Out-Law Guide | 23 Aug 2011 | 12:58 pm | 2 min. read
This guide looks at some of the issues that can arise when transferring rights and obligations under a contract. For the purposes of this guide, we will assume that the contract's terms permit free assignment. If there are any prohibitions on transfer, these will need to be considered separately. For clarity, we shall refer to the new legal identity formed by acquisition or merger as Newco.
The existing company could simply seek to assign the relevant contracts to Newco, assuming that it has this right under its terms and conditions. However under English law an assignment will only transfer the existing company's rights, or benefit, under the contract - for example, the right to receive payment. The obligations, or burden, under the contract will not transfer and will remain with the existing company.
This is often dealt with in one of two ways:
An alternative to assignment is a novation. Novating the contracts would transfer the existing company's rights and obligations under each contract to Newco. Strictly speaking, the original rights and obligations are not transferred. The novation will extinguish one contract and replace it with another, under which Newco takes up rights and obligations duplicating those undertaken by the existing company in the original contract.
The parties to the original contract - that is, the existing company and its customer - and the incoming party, Newco, must all consent to the novation for it to validly transfer both the rights and obligations to Newco. This distinguishes a novation from an assignment.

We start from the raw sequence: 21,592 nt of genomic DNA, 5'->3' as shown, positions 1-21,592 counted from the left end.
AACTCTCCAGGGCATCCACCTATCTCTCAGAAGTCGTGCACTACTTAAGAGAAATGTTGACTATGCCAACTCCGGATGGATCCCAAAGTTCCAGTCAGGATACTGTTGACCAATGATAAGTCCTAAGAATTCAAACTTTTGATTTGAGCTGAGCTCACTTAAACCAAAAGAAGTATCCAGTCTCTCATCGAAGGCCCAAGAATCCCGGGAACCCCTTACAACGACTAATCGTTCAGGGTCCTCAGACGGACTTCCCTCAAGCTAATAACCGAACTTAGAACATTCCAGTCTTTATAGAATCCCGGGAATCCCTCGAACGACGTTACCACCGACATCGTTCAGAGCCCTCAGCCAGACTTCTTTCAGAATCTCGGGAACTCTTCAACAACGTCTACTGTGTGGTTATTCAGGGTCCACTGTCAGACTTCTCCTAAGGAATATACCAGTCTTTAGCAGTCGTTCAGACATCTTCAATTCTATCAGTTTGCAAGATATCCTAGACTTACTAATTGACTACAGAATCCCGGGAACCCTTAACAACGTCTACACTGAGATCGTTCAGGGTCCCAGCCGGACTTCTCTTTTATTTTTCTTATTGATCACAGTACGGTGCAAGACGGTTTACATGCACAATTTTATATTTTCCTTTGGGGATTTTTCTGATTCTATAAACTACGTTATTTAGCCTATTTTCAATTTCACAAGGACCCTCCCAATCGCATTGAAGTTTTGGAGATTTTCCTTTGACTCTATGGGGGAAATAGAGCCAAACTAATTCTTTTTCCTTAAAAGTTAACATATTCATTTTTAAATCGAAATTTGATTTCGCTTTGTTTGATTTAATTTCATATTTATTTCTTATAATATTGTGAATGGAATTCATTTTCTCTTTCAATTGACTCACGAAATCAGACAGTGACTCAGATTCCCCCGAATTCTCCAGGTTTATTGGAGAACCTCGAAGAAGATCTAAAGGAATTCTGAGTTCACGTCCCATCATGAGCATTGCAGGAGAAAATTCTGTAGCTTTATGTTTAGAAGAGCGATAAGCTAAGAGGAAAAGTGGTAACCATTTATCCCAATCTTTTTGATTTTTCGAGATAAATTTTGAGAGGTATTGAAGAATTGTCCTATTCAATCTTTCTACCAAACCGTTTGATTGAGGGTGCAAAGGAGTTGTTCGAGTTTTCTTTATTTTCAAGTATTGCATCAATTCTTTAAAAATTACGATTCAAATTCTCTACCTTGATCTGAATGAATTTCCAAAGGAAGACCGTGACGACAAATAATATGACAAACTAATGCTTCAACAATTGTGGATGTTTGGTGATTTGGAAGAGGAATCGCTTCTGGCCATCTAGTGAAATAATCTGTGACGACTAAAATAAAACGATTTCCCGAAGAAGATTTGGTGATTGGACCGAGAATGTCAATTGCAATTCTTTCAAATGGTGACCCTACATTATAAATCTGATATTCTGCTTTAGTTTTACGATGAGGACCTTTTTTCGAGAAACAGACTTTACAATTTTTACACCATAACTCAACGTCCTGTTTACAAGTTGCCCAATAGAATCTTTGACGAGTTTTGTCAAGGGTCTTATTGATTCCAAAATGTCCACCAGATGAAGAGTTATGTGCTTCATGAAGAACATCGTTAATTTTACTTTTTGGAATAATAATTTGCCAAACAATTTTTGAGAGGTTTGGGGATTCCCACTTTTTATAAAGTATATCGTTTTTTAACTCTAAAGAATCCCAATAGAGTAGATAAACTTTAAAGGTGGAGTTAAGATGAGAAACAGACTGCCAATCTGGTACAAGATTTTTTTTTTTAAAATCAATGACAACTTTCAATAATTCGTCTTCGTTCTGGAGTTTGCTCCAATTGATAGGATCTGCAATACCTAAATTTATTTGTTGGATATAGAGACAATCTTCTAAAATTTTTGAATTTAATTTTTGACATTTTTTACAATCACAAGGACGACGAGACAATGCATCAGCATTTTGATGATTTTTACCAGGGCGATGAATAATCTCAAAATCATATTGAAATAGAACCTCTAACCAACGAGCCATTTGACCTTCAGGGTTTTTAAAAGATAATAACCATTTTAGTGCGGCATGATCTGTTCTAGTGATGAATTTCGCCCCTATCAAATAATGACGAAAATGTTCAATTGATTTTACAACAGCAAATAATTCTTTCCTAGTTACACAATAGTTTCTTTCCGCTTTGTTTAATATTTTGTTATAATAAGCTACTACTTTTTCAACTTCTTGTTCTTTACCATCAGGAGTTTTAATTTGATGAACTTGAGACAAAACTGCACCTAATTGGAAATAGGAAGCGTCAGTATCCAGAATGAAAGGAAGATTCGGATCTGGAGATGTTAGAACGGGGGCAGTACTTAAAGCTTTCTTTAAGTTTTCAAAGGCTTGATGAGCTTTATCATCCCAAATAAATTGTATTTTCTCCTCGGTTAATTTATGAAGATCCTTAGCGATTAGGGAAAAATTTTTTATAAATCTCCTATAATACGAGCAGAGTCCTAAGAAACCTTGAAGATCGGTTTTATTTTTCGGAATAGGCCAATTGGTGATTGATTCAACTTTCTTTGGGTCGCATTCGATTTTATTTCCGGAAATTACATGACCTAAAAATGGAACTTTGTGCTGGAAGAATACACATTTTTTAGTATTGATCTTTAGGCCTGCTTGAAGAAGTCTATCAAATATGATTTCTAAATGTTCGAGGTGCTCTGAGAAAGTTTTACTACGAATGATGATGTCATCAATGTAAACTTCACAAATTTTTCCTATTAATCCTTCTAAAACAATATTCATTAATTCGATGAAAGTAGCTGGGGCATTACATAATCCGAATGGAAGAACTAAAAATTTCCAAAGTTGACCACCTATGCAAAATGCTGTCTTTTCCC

A customer may be reluctant to consent to a novation. It may prefer to be able to pursue the existing company in the event of default, particularly if it perceives (rightly or wrongly) that Newco is an unknown entity with fewer financial resources.
Novation agreement: a novation agreement, or letter, signed by all three parties is the most complete approach. Obviously this is a relatively cumbersome and costly approach as the existing company would have to send out agreements to all its customers. There is also the risk that:
If the customer does not sign and return the novation agreement, it may still be possible to establish novation if consent can be inferred from the customer's conduct. For example, consent may be inferred if the customer consistently deals with Newco in place of the existing company over a reasonable period of time. What a court would deem a 'reasonable period of time' is, however, unclear so there would be a risk that the contract had not been transferred.
Deemed acknowledgement of transfer: a novation does not need to take the form of a written agreement. In principle, a novation could occur if Newco writes to customers to tell them that it has taken over the existing company's contracts and that their contract has been transferred to Newco. Provided that they clearly identify the contract in question and the intention to transfer it to Newco, and that the customer acknowledges the communication by starting to deal with Newco, the customer's action could be taken as agreement to the novation. However, there is a risk that a court could decide that the lack of written consent could mean that the novation - and therefore the complete transfer of the contract - is ineffective.
No consent – option to terminate: if the customer does not consent to the novation, the existing company may have the option to terminate the contract. This would be dependant on the terms of each individual contract.